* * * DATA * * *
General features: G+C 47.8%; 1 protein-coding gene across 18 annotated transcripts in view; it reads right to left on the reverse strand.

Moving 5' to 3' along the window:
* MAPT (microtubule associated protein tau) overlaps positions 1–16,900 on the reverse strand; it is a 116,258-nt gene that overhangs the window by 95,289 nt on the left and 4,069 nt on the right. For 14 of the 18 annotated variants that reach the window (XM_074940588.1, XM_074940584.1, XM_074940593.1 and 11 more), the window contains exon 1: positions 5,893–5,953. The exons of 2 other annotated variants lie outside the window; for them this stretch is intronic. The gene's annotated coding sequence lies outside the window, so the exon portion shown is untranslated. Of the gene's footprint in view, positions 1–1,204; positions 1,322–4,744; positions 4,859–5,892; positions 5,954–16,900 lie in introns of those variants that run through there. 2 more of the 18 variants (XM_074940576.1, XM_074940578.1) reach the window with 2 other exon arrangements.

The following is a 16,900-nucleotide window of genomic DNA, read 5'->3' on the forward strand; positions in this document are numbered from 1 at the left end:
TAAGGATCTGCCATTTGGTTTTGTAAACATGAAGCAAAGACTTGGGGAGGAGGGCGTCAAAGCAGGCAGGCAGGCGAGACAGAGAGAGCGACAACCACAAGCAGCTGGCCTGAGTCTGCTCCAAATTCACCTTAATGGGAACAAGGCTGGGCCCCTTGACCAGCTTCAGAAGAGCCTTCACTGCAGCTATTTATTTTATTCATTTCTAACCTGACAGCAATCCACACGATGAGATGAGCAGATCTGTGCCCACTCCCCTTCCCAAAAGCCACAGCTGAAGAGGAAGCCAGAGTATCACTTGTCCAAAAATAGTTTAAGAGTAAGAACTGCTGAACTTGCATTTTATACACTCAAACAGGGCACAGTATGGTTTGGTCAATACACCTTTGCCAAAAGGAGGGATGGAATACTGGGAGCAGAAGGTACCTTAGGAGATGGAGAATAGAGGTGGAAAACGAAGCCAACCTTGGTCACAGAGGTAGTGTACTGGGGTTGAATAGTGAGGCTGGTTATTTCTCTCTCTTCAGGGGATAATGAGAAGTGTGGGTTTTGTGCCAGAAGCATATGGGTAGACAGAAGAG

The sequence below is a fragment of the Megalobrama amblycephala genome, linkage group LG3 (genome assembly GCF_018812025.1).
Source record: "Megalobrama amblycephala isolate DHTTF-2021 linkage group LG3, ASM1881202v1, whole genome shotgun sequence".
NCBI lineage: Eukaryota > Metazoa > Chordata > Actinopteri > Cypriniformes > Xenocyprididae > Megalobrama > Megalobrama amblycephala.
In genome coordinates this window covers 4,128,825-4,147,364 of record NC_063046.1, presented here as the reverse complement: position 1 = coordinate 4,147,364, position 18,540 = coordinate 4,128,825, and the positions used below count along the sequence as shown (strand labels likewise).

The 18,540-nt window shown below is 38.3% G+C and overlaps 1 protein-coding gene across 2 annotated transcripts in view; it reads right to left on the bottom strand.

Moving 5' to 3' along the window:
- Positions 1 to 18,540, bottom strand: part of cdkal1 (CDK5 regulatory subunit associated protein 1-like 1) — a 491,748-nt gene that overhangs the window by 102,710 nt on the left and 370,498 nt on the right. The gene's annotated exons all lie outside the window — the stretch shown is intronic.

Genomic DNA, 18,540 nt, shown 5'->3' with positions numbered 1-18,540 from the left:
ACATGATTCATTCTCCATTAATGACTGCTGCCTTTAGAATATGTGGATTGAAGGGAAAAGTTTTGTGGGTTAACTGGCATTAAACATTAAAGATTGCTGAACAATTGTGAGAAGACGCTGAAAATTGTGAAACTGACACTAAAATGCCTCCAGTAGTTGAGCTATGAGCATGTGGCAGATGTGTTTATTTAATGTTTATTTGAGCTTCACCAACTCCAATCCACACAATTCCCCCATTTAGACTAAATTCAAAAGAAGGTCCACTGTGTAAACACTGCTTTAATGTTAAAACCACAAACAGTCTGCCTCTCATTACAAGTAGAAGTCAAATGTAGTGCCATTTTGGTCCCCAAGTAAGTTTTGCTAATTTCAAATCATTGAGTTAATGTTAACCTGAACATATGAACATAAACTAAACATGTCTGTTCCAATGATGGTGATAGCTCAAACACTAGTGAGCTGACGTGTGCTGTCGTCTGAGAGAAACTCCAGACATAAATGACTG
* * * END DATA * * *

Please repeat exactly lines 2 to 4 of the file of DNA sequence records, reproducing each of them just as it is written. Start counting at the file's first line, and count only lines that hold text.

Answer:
Moving 5' to 3' along the window:
* MAPT (microtubule associated protein tau) overlaps positions 1–16,900 on the reverse strand; it is a 116,258-nt gene that overhangs the window by 95,289 nt on the left and 4,069 nt on the right. For 14 of the 18 annotated variants that reach the window (XM_074940588.1, XM_074940584.1, XM_074940593.1 and 11 more), the window contains exon 1: positions 5,893–5,953. The exons of 2 other annotated variants lie outside the window; for them this stretch is intronic. The gene's annotated coding sequence lies outside the window, so the exon portion shown is untranslated. Of the gene's footprint in view, positions 1–1,204; positions 1,322–4,744; positions 4,859–5,892; positions 5,954–16,900 lie in introns of those variants that run through there. 2 more of the 18 variants (XM_074940576.1, XM_074940578.1) reach the window with 2 other exon arrangements.

The following is a 16,900-nucleotide window of genomic DNA, read 5'->3' on the forward strand; positions in this document are numbered from 1 at the left end: